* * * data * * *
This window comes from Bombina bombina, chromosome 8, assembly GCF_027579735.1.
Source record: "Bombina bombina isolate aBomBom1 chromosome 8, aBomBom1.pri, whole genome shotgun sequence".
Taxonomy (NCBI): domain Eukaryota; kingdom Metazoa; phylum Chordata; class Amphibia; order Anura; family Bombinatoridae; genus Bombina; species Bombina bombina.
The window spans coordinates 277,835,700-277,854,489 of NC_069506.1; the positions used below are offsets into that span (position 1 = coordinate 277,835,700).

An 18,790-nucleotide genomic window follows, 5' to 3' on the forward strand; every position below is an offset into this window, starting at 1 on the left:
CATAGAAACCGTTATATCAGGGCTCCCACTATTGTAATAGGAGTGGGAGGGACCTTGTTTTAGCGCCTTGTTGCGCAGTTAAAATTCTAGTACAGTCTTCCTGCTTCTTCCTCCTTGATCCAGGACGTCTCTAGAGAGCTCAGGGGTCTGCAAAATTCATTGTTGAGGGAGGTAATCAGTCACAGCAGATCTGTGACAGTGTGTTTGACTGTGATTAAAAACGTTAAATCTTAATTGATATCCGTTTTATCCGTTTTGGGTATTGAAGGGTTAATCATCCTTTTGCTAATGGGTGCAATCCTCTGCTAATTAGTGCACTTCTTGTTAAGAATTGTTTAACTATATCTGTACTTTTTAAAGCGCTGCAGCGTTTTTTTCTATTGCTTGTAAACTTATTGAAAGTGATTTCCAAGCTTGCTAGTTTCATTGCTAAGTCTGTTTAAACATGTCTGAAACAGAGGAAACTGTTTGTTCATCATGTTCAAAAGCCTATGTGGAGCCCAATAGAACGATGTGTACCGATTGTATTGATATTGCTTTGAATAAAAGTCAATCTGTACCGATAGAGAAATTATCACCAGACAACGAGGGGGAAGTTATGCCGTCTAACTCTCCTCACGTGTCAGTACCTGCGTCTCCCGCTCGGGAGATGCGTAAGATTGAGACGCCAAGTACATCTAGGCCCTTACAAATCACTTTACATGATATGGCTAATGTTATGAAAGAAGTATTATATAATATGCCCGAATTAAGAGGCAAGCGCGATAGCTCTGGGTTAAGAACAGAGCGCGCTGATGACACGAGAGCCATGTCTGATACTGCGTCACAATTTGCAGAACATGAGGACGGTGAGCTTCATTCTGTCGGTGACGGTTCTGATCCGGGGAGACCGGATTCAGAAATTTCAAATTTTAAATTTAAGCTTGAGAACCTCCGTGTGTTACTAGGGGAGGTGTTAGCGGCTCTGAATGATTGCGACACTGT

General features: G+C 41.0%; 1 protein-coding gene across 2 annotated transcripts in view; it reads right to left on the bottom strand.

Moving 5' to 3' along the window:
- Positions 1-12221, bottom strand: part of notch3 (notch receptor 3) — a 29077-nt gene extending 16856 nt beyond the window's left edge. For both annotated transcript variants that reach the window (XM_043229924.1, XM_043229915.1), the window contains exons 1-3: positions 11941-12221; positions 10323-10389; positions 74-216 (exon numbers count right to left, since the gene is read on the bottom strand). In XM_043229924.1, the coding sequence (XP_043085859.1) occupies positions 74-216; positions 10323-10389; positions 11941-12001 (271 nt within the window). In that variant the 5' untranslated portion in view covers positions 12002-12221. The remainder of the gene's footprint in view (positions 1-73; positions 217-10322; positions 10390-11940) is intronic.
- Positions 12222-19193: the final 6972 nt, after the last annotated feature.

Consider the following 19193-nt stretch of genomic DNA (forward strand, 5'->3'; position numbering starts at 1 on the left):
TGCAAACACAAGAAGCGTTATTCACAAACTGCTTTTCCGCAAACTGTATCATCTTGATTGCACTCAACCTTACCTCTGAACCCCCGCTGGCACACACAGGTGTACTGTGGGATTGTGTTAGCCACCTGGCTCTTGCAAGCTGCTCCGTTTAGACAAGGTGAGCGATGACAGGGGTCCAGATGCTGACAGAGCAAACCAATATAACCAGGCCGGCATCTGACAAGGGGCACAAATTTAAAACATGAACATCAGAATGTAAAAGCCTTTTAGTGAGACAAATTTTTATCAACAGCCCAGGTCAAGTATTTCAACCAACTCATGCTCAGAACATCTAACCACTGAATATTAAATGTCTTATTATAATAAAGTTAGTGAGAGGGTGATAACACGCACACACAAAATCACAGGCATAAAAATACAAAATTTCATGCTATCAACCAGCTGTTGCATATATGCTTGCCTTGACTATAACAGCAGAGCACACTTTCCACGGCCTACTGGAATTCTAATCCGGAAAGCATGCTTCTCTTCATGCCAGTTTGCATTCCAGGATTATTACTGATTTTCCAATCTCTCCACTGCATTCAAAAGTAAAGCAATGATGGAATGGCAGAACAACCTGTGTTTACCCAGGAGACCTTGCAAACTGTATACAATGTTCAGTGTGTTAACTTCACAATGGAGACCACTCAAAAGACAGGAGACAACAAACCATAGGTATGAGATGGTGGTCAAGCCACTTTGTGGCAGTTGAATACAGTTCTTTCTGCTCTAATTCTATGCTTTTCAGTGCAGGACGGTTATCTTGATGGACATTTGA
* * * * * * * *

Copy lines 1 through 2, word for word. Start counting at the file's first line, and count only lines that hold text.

This window comes from Bombina bombina, chromosome 8, assembly GCF_027579735.1.
Source record: "Bombina bombina isolate aBomBom1 chromosome 8, aBomBom1.pri, whole genome shotgun sequence".